Sermon for the 10th Sunday After Pentecost
Jacob settled in the land where his father had lived as an alien, the land of Canaan. This is the story of the family of Jacob.
Joseph, being seventeen years old, was shepherding the flock with his brothers; he was a helper to the sons of Bilhah and Zilpah, his father’s wives; and Joseph brought a bad report of them to their father. Now Israel loved Joseph more than any other of his children, because he was the son of his old age; and he had made him a long robe with sleeves. But when his brothers saw that their father loved him more than all his brothers, they hated him, and could not speak peaceably to him.
Once Joseph had a dream, and when he told it to his brothers, they hated him even more. He said to them, “Listen to this dream that I dreamed. There we were, binding sheaves in the field. Suddenly my sheaf rose and stood upright; then your sheaves gathered around it, and bowed down to my sheaf.” His brothers said to him, “Are you indeed to reign over us? Are you indeed to have dominion over us?” So they hated him even more because of his dreams and his words.
He had another dream, and told it to his brothers, saying, “Look, I have had another dream: the sun, the moon, and eleven stars were bowing down to me.” But when he told it to his father and to his brothers, his father rebuked him, and said to him, “What kind of dream is this that you have had? Shall we indeed come, I and your mother and your brothers, and bow to the ground before you?” So his brothers were jealous of him, but his father kept the matter in mind.
Now his brothers went to pasture their father’s flock near Shechem. And Israel said to Joseph, “Are not your brothers pasturing the flock at Shechem? Come, I will send you to them.” He answered, “Here I am.” So he said to him, “Go now, see if it is well with your brothers and with the flock; and bring word back to me.” So he sent him from the valley of Hebron.
He came to Shechem, and a man found him wandering in the fields; the man asked him, “What are you seeking?” “I am seeking my brothers,” he said; “tell me, please, where they are pasturing the flock.” The man said, “They have gone away, for I heard them say, ‘Let us go to Dothan.’” So Joseph went after his brothers, and found them at Dothan. They saw him from a distance, and before he came near to them, they conspired to kill him. They said to one another, “Here comes this dreamer. Come now, let us kill him and throw him into one of the pits; then we shall say that a wild animal has devoured him, and we shall see what will become of his dreams.” But when Reuben heard it, he delivered him out of their hands, saying, “Let us not take his life.” Reuben said to them, “Shed no blood; throw him into this pit here in the wilderness, but lay no hand on him”—that he might rescue him out of their hand and restore him to his father. So when Joseph came to his brothers, they stripped him of his robe, the long robe with sleeves that he wore; and they took him and threw him into a pit. The pit was empty; there was no water in it.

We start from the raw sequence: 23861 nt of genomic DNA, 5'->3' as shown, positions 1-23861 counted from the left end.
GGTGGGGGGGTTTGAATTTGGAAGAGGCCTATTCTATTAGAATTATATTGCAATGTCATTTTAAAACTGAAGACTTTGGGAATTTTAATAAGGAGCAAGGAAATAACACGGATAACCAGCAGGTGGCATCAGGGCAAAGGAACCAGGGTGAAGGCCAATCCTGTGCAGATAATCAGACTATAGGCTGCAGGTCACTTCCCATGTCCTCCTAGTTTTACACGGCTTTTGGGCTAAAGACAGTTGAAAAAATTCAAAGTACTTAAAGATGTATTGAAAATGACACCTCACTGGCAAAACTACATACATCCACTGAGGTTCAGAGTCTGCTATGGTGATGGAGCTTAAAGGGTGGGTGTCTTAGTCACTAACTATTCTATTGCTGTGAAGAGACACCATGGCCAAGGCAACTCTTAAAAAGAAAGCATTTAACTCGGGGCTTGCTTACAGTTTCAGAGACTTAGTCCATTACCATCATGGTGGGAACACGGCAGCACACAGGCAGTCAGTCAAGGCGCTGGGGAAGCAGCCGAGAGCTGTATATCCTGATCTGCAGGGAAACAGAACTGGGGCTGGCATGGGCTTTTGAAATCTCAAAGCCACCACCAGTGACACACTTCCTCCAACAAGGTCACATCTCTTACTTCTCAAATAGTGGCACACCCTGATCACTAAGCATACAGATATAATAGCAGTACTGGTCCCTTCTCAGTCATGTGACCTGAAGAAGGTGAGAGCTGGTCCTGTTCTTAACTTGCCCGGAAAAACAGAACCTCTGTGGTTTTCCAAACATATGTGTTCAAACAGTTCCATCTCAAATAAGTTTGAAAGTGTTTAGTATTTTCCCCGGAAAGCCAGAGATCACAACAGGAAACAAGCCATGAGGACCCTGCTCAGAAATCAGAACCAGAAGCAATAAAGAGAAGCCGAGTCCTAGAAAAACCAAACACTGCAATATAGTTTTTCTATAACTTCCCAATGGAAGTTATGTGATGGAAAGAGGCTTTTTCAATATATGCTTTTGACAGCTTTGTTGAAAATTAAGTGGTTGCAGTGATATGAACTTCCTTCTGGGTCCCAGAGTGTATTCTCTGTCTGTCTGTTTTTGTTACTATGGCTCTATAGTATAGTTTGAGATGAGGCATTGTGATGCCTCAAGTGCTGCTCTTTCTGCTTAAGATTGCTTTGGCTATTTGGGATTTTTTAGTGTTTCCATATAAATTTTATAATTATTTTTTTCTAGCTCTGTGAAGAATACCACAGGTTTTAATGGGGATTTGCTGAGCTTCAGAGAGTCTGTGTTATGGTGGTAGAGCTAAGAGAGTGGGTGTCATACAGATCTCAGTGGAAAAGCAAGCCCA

Then they sat down to eat; and looking up they saw a caravan of Ishmaelites coming from Gilead, with their camels carrying gum, balm, and resin, on their way to carry it down to Egypt. Then Judah said to his brothers, “What profit is it if we kill our brother and conceal his blood? Come, let us sell him to the Ishmaelites, and not lay our hands on him, for he is our brother, our own flesh.” And his brothers agreed. When some Midianite traders passed by, they drew Joseph up, lifting him out of the pit, and sold him to the Ishmaelites for twenty pieces of silver. And they took Joseph to Egypt. (NRSV)
Moses writes concerning the righteousness that comes from the law, that “the person who does these things will live by them.” But the righteousness that comes from faith says, “Do not say in your heart, “Who will ascend into heaven?’ ” (that is, to bring Christ down) “or “Who will descend into the abyss?’ ” (that is, to bring Christ up from the dead). But what does it say? “The word is near you, on your lips and in your heart” (that is, the word of faith that we proclaim); because if you confess with your lips that Jesus is Lord and believe in your heart that God raised him from the dead, you will be saved. For one believes with the heart and so is justified, and one confesses with the mouth and so is saved. The scripture says, “No one who believes in him will be put to shame.” For there is no distinction between Jew and Greek; the same Lord is Lord of all and is generous to all who call on him. For, “Everyone who calls on the name of the Lord shall be saved.” But how are they to call on one in whom they have not believed? And how are they to believe in one of whom they have never heard? And how are they to hear without someone to proclaim him? And how are they to proclaim him unless they are sent? As it is written, “How beautiful are the feet of those who bring good news!” (NRSV)